The time I was on tour, taking Amtrack from city to city, and the crew got my suitcase off the train but not my books. That’s right. Book store, no books. Ring this up: No sale.
I’m not done writing books or giving readings, so I expect I’ll have more adventures to add to this list in the next few months. (I’m in the throes of promoting Veronika Layne Gets the Scoop as we speak.)
I survived NaNoWriMo. What is NaNoWriMo? It was the kooky idea of a handful of friends who challenged each other to write a 50,000 word novel in the month of November, and that launched an international movement to get others to join in, and now, a dozen years later, NaNoWriMo is a juggernaut where normally sensible people do insane things. Let me tell you about how NaNoWriMo went for me.
I vowed, rashly, to get out of bed at 5 a.m. and write my fingers off every day until I had hit my 50,000 word goal. I planned ahead, writing myself an inspirational note on the kitchen chalkboard (“NaNoWriMo 5am BITCHES!”) and pre-setting the coffee-maker. I pre-plotted a little tiny bit. Like, the first two chapters. After that, I was in the land of Pure Imagination…
I’m not saying that’s a bad thing or a good thing. In NaNoWriMo, the motto is, “No plot, no problem.” Just keep writing. So I got myself out of bed, poured the coffee, wrapped up in a blankie and wrote. And wrote. And wrote. Things went along pretty well until I got to about 40,000 words, and then I hit The Wall. In NaNoWriMo circles, this is a very common occurrence. About the third week of November, the enthusiasm wanes. The adrenaline wears off. It becomes a slog through mud. A deathmarch toward 50K. I had run out of plot. I had a crick in my shoulder that wouldn’t go away. I was sleeping on a heating pad and popping ibuprofen daily. What time is it? Advil o’clock. I was afraid I was out of story. It worried me. I mean, what if my imagination had run dry?
Then I went to a write-in without my laptop. I took a notepad and a pen and hand-drafted a chapter. Then another. By the end of the two-hour session, I had consumed a Mexican hot chocolate and a currant scone, and drafted the last five chapters of the novel. I went home and hit the laptop. The only day I couldn’t write was Thanksgiving Day, and it was a maddening day, torn between peeling potatoes and vacuuming cat hair and making a cheese platter while my eyes glazed over, thinking of what was in store for my heroine. I tell ya, the life of a novelist is no picnic.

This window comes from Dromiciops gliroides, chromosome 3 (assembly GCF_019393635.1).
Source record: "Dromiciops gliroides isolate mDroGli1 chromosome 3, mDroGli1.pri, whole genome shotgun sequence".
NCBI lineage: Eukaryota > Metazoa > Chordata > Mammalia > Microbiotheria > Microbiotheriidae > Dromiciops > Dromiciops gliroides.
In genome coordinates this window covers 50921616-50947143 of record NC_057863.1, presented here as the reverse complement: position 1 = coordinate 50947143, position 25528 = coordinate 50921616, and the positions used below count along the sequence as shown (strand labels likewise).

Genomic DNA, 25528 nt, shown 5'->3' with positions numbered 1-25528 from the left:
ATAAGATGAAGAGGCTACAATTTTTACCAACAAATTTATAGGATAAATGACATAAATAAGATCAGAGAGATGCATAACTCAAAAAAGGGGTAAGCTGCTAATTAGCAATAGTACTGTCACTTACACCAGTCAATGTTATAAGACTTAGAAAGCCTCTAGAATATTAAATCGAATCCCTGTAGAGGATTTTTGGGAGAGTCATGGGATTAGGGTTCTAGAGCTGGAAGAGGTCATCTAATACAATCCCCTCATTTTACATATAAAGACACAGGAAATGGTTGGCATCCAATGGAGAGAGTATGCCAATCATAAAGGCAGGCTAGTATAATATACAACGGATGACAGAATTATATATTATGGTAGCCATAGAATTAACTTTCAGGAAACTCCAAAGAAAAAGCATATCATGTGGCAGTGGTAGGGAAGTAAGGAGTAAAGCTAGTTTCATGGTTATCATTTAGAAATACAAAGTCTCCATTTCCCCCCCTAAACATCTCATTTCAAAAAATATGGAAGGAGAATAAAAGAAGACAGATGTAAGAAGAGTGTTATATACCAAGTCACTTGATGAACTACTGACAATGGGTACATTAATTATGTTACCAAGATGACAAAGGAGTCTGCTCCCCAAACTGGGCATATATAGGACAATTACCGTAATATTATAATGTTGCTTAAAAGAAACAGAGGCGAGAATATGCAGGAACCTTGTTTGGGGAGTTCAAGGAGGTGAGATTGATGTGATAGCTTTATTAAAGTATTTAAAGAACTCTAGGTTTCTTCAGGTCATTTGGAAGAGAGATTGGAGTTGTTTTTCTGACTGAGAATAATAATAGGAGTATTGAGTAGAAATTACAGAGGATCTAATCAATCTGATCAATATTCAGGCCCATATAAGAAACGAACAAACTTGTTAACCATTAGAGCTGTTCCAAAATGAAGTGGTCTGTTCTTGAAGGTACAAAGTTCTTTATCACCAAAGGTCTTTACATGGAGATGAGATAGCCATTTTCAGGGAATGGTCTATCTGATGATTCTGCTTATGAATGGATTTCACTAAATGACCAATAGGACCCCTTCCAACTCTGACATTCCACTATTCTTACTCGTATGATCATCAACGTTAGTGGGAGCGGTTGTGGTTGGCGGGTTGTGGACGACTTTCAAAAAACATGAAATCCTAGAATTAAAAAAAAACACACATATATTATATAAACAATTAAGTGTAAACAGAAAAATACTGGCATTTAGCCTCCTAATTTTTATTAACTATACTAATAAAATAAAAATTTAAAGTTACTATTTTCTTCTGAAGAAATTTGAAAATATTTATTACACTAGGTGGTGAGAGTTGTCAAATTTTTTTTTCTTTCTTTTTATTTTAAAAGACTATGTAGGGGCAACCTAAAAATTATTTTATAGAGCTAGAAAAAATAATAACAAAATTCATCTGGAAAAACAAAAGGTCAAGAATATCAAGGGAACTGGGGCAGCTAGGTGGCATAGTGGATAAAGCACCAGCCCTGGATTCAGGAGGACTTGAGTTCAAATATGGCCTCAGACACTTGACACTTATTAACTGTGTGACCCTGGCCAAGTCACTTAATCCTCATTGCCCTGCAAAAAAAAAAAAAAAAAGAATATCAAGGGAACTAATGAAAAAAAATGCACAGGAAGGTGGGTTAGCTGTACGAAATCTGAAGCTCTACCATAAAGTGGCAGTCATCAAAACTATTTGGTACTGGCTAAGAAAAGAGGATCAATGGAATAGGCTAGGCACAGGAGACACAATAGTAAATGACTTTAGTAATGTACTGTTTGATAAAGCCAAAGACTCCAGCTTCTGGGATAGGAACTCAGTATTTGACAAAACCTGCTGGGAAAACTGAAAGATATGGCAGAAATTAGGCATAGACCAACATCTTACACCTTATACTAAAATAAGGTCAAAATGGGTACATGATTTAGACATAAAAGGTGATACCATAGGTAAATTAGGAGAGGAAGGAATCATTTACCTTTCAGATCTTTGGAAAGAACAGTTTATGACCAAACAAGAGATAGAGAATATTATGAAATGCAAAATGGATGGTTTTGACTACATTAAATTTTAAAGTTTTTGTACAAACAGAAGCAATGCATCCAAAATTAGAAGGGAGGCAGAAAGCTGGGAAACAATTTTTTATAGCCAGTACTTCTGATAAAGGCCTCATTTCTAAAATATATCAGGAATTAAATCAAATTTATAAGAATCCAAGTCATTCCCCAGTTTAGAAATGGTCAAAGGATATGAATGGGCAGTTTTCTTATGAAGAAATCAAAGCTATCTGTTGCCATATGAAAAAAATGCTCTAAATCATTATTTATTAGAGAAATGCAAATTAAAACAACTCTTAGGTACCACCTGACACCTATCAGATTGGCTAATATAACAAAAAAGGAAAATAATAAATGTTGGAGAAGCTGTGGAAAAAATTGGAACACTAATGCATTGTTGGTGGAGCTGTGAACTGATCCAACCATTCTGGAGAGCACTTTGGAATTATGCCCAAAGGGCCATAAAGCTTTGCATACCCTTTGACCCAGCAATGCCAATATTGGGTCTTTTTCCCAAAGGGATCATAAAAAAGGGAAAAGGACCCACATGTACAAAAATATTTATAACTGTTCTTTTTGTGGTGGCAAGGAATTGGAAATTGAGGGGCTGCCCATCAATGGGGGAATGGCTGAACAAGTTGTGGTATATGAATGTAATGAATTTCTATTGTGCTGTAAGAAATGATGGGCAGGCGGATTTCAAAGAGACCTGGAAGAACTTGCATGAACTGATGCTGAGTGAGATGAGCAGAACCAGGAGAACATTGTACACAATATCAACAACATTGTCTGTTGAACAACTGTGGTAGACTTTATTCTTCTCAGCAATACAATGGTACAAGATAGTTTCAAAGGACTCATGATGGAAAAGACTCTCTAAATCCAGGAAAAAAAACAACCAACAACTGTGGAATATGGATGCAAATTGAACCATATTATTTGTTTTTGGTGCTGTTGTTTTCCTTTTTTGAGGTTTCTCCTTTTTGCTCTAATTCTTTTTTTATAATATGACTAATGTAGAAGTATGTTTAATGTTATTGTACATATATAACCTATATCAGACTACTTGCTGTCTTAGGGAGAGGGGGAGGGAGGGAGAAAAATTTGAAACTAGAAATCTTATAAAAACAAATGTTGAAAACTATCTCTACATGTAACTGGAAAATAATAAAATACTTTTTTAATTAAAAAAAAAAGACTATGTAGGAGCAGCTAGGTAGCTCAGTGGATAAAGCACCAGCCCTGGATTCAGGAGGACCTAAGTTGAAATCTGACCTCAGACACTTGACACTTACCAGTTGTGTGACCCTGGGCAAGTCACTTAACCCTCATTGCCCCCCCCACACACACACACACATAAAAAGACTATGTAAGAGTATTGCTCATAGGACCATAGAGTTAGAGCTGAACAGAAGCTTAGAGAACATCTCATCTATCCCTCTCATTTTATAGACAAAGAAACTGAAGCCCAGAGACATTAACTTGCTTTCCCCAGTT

But I finished. November 28, and I slammed the door on this (extremely) rough draft. I’m taking the month of December to let the draft marinate, so to speak, and revisions begin January 1. This, the second volume of the Veronika Layne Hot off the Press series, will be out in spring.
So what did I learn from NaNoWriMo?
1) Goals are important. Set them. Pursue them. Try to make them. Adjust the timeline if you have to. But give yourself something for which to strive, as a writer and as a human being.
2) Don’t live in a vacuum. Pay attention to the world and let it affect your writing. You are not a precious flower under a bell jar. You are a creature of the universe, and your work should reflect that. The Ferguson/Michael Brown case unraveled in November, and I found myself writing some of that passion/compassion into my novel.
3) Pursuant to item 2, go write with friends. Don’t be a recluse. I discovered a handful of women writers in Alameda I never knew, who have — through this firewalking experience — become my friends. I see us writing together and supporting each other’s work in the foreseeable future. And those are Good Things, as Martha Stewart says.
4) Take a walk every day. Whenever I needed to work out a scene or a sticky plot point, I took a walk. The act of moving the body, breathing fresh air and the change of scenery made a huge difference to me and the story.
5) Write a crappy first draft. Don’t sit in judgment of your rough draft. Let it flow, and then revise the heck out of it. Anne Lamott said it years ago, in Bird by Bird: Write a shitty first draft. Don’t edit until you’ve drafted something. In NaNoWriMo, you don’t have that kind of time or luxury. And the good news for writers is that the longer you write, your first drafts will get better, too. You won’t be working with dreck. You’ll be working with a rougher version of the story. And that is an encouraging development.
The result of this year’s NaNoWriMo experience is that I find I’m a better writer than last year, and the year before that. I know how to work out the kinks. I know how to take care of myself in the stress. And I have learned to take friends with me — don’t do it alone. All of these are winning strategies for more than just spewing out a novel in 30 days. I anticipate using my lifeskills for — pretty much — forever.
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Have you read Veronika Layne Gets the Scoop? It’s online at you-know-where and you can order it from your local bookstore, too. I have to ask, because this is the biggest shopping season of the year. And it’s Cyber Monday today – so if you’re thinking about cyber-shopping, why not pop into Amazon and click, click, click?